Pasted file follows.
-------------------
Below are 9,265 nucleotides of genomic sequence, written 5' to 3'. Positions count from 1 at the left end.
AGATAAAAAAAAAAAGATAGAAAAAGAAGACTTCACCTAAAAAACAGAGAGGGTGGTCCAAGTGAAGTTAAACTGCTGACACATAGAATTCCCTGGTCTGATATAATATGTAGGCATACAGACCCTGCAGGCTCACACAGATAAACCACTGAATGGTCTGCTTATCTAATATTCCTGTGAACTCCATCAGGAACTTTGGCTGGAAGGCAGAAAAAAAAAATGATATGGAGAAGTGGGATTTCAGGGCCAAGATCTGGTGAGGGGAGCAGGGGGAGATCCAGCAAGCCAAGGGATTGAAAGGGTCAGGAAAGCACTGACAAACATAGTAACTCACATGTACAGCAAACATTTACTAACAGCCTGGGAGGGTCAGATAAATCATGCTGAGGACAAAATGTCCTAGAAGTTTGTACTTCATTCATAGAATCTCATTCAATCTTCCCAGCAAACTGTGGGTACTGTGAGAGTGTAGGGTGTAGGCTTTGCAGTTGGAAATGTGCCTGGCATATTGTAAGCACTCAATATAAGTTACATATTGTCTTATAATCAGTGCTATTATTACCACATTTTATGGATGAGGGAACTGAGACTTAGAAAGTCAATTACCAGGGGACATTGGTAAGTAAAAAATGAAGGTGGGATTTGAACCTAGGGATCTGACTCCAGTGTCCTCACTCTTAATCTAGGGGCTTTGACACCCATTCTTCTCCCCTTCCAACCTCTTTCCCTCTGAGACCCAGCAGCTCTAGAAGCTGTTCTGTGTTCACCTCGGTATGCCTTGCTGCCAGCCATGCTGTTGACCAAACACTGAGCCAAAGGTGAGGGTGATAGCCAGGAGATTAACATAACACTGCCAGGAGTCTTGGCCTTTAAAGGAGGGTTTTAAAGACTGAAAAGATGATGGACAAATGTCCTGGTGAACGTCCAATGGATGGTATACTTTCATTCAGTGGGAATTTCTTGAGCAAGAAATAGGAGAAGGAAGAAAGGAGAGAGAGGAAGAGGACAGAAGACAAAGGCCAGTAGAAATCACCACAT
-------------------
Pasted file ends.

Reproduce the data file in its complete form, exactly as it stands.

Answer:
Below are 9,265 nucleotides of genomic sequence, written 5' to 3'. Positions count from 1 at the left end.
AGATAAAAAAAAAAAGATAGAAAAAGAAGACTTCACCTAAAAAACAGAGAGGGTGGTCCAAGTGAAGTTAAACTGCTGACACATAGAATTCCCTGGTCTGATATAATATGTAGGCATACAGACCCTGCAGGCTCACACAGATAAACCACTGAATGGTCTGCTTATCTAATATTCCTGTGAACTCCATCAGGAACTTTGGCTGGAAGGCAGAAAAAAAAAATGATATGGAGAAGTGGGATTTCAGGGCCAAGATCTGGTGAGGGGAGCAGGGGGAGATCCAGCAAGCCAAGGGATTGAAAGGGTCAGGAAAGCACTGACAAACATAGTAACTCACATGTACAGCAAACATTTACTAACAGCCTGGGAGGGTCAGATAAATCATGCTGAGGACAAAATGTCCTAGAAGTTTGTACTTCATTCATAGAATCTCATTCAATCTTCCCAGCAAACTGTGGGTACTGTGAGAGTGTAGGGTGTAGGCTTTGCAGTTGGAAATGTGCCTGGCATATTGTAAGCACTCAATATAAGTTACATATTGTCTTATAATCAGTGCTATTATTACCACATTTTATGGATGAGGGAACTGAGACTTAGAAAGTCAATTACCAGGGGACATTGGTAAGTAAAAAATGAAGGTGGGATTTGAACCTAGGGATCTGACTCCAGTGTCCTCACTCTTAATCTAGGGGCTTTGACACCCATTCTTCTCCCCTTCCAACCTCTTTCCCTCTGAGACCCAGCAGCTCTAGAAGCTGTTCTGTGTTCACCTCGGTATGCCTTGCTGCCAGCCATGCTGTTGACCAAACACTGAGCCAAAGGTGAGGGTGATAGCCAGGAGATTAACATAACACTGCCAGGAGTCTTGGCCTTTAAAGGAGGGTTTTAAAGACTGAAAAGATGATGGACAAATGTCCTGGTGAACGTCCAATGGATGGTATACTTTCATTCAGTGGGAATTTCTTGAGCAAGAAATAGGAGAAGGAAGAAAGGAGAGAGAGGAAGAGGACAGAAGACAAAGGCCAGTAGAAATCACCACAT